Also named as defendants are Jack Herstein, assistant director of the Bureau of Securities, Rodney Griess, supervisor of the Investigation and Compliance Unit, and Jackie Walter, securities examiner.
In the lawsuit, filed Monday, June 13, Bennie said his business, Bob Bennie Wealth Management, lost millions of dollars in assets under management from December 2010 to the spring of 2011 after the state banking department launched a review of his business without due process.
On December 17, without notice, a hearing, or explanation, the banking department demanded Bennie cease all advertising and solicitation of new clients during the review.
“The department’s blatant disregard for my constitutional rights is alarming and sets a dangerous precedent,” said Bennie, president and CEO of Bob Bennie Wealth Management and Nebraska tea party supporter. “I pride myself on operating my business with integrity and have an outstanding record of service. In essence, they shut me down without due process, an action that not only resulted in a loss of some existing clients, but new client business, which is a majority of my income.”
Bennie believes his politics prompted the probe, which was launched after a February 2010 Lincoln Journal Star article on the Nebraska tea party movement where Bennie was quoted extensively about the tea party and where he criticized both major political parties and several political figures.
After operating for nearly 16 years as a financial advisor in Nebraska with a spotless record, Bennie said for the first time in his career the banking department contacted him shortly after the article ran and asked about a television commercial that had aired for five months but hadn’t aired for more than a month before the inquiry. In that commercial, Bennie touted Second Amendment rights and offered $100 toward the purchase of a firearm to new clients. The commercial was completely legal and approved by LPL Financial, the brokerage firm with which he was affiliated at the time. A week later, the department called Bennie about an invitation he had sent on behalf of an insurance company for a financial planning workshop – an invitation that had been approved by the federal securities market regulator FINRA.
When Bennie changed brokerage firms from LPL Financial to Prospera Financial Services in December, the banking department put conditions on his registration with the new firm, restricting him from advertising or soliciting new clients. The Department took these actions without any contact with Bennie and without any type of notice or hearing – a clear violation of his basic constitutional rights.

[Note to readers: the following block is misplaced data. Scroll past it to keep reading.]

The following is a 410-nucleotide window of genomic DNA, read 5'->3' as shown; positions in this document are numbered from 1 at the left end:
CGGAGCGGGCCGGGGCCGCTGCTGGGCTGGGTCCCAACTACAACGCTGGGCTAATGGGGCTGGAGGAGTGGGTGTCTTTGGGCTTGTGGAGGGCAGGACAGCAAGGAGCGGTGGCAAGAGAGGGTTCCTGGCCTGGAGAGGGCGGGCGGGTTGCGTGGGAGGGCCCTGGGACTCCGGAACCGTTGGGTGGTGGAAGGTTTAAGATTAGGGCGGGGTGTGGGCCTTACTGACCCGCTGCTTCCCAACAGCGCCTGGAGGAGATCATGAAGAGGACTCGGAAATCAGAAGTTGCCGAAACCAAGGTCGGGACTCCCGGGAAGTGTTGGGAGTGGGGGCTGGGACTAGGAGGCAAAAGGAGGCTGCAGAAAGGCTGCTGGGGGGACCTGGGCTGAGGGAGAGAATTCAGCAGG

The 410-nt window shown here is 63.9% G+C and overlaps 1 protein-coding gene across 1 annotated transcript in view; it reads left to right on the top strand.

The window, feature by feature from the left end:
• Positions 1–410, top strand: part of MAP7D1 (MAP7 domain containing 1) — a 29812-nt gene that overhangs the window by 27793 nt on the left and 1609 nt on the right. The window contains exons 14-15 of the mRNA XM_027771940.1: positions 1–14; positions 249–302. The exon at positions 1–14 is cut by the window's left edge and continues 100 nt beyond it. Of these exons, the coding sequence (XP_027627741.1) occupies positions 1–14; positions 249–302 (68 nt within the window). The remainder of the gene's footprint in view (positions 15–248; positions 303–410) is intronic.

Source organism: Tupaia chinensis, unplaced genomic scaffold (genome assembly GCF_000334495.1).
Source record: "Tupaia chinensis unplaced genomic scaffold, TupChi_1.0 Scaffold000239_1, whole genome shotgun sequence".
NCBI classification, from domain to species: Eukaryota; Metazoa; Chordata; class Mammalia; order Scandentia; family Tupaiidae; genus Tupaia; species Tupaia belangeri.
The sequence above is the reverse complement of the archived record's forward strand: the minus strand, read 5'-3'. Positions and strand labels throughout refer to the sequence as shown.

LPL abruptly terminated its relationship with Bennie after one of his clients filed a class-action lawsuit against LPL, claiming to have been mislead about an annuities investment. According to Bennie, LPL’s action was related to its anticipated Initial Public Offering and its desire to separate from Bennie prior to that event. That lawsuit was quickly dismissed by a judge in August, only weeks after its filing.
To clear his name, Bennie ordered an independent third-party audit of his firm, which verified that Bennie had not acted improperly during his association with LPL. The banking department refused to review the results of the independent audit.
“At no point during this review was I allowed to be heard,” said Bennie. “I’ve been in this business a long time and have never seen anyone in my profession treated like this.”
In February, after Bennie made complaints to the Governor’s Office, the Nebraska Attorney General, and the state banking department, the department lifted one restriction and a month later, lifted all restrictions. This was after a March 9 on-site audit at Bob Bennie Wealth Management by the banking department that found no basis for the restrictions on his business. Despite dropping the formal investigation on March 14, the banking department persisted with harassing inquiries and numerous demands for records and information unrelated to the initial review through April, said Bennie.
Lincoln State Sen. Tony Fulton recently sent a letter to the Legislature's Banking, Commerce and Insurance Committee chair, Rich Pahls, to make him aware of Bennie's concerns. Fulton told the Journal Star, “The Department of Banking has some explaining to do.”
Bennie is represented by Steve Grasz, an attorney with Husch Blackwell LLP law firm in Omaha, Neb., and former Chief Deputy Attorney General for the State of Nebraska. He served in the attorney general’s office from 1991 to 2002.
Bennie has been registered as a broker agent and investment advisor with the Nebraska Department of Banking and Finance since 1995. He’s a Certified Financial Planner (CFP), and holds a masters degree in Business Administration from Kansas State University and a Bachelor of Science degree from the University of Nebraska-Lincoln. In 2009, Mr. Bennie was named one of the top 1,000 Financial Planners in the United States by Barron’s Magazine. He is a past board member of the Financial Planning Association of Nebraska, and is a nationally recognized presenter of hundreds of educational workshops to both investment professionals and the public.
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